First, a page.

We routinely take ourselves to have obligations to our fellow citizens. But if we believe that every person matters, and especially if we believe that all are in some sense children of God—or in some other way equally “citizens” in this globalized world—we will also think that we have transnational obligations. These include obligations concerning resistance to global warming, support of charities, and, in perhaps more direct ways, preserving world peace. On these and other counts, the refugee crisis is a major concern. It threatens the stability of the entire Middle East and extends to countries in Africa and Asia as well. Other concerns include dangers posed by failed states and “rogue regimes”. With these and other problems in view, this presentation considers the extent to which some version of nationalism or, by contrast, cosmopolitanism, is morally justified. Our answer to this question will have major bearing on how conscientious citizens should respond to the global problems now confronting humanity.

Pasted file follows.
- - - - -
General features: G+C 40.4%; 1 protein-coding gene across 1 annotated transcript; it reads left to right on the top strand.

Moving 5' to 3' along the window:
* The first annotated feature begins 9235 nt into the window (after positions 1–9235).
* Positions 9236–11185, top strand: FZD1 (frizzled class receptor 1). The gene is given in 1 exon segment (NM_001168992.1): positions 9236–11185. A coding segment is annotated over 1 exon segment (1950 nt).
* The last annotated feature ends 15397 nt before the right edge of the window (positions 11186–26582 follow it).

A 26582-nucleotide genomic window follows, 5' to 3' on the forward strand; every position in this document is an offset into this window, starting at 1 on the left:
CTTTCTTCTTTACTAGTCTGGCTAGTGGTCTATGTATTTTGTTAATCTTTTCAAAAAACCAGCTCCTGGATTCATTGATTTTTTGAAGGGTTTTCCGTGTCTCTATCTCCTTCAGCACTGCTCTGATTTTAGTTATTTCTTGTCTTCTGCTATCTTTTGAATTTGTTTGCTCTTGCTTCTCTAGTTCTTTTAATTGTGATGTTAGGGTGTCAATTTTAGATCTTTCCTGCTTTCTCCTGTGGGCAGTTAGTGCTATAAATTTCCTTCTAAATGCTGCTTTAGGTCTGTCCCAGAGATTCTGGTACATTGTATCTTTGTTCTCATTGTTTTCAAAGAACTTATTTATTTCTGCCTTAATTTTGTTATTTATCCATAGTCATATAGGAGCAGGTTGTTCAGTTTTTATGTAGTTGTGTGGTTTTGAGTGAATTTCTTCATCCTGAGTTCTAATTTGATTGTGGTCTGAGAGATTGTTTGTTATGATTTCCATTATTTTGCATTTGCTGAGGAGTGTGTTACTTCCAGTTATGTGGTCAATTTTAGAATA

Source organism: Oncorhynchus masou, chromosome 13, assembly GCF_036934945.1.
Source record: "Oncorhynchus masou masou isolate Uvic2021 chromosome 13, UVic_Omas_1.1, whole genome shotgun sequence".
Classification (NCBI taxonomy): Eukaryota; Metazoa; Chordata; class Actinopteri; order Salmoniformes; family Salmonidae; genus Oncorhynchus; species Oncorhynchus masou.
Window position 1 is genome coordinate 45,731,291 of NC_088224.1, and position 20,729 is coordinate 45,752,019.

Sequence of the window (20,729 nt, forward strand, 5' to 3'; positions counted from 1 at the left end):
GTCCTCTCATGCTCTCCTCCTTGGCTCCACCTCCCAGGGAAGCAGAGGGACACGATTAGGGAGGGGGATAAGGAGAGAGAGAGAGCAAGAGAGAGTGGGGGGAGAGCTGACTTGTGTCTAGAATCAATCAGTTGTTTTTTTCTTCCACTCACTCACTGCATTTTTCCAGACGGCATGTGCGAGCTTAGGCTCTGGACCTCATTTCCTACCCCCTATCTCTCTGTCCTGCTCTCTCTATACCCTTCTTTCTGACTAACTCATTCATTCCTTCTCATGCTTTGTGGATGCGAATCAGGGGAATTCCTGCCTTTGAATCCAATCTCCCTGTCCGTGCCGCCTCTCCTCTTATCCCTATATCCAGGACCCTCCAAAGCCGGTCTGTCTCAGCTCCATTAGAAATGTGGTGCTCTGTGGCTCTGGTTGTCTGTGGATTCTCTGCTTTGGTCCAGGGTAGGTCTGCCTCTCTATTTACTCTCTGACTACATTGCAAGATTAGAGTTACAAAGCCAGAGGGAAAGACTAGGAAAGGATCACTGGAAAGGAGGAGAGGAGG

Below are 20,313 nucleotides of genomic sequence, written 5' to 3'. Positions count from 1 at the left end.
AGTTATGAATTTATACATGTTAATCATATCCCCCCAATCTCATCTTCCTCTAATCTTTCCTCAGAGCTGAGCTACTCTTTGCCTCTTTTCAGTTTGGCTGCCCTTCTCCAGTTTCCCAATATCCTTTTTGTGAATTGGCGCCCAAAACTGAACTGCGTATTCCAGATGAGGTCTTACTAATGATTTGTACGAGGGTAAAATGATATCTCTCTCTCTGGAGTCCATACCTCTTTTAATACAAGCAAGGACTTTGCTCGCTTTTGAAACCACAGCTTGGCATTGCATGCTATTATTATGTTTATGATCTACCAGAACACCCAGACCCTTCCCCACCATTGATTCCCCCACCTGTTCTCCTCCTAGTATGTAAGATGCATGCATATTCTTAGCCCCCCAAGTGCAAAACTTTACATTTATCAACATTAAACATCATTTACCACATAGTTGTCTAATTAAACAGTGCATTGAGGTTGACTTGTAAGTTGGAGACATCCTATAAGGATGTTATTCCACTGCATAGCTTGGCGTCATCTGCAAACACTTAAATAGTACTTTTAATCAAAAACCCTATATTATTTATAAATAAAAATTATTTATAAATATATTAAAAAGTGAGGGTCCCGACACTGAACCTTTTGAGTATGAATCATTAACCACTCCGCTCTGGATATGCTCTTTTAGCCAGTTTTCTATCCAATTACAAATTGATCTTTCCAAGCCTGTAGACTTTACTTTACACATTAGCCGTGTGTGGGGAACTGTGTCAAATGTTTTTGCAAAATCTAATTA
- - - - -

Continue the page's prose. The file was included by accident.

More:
Robert Audi is a Professorial Fellow at Australian Catholic University and John A. O’Brien Professor of Philosophy at the University of Notre Dame, Indiana. His major work focused on epistemology, ethics (especially ethical intuitionism), political philosophy, religious epistemology and the philosophy of mind and action. Some of his recent books include: Moral Perception (Princeton UP, 2013); Democratic Authority and the Separation of Church and State (Oxford UP, 2011); Rationality and Religious Commitment (Oxford UP, 2011); Epistemology: A Contemporary Introduction to the Theory of Knowledge (Routledge, 3rd ed, 2010); Business Ethics and Ethical Business (Oxford UP, 2009); Moral Value and Human Diversity (Oxford UP, 2007); and The Good in the Right: A Theory of Intuition and Intrinsic Value (Princeton UP, 2004). Prof Audi has served as president of the American Philosophical Association (Central Division, 1987-1988) and is general editor of The Cambridge Dictionary of Philosophy (1995 and 1999, 3rd edition forthcoming).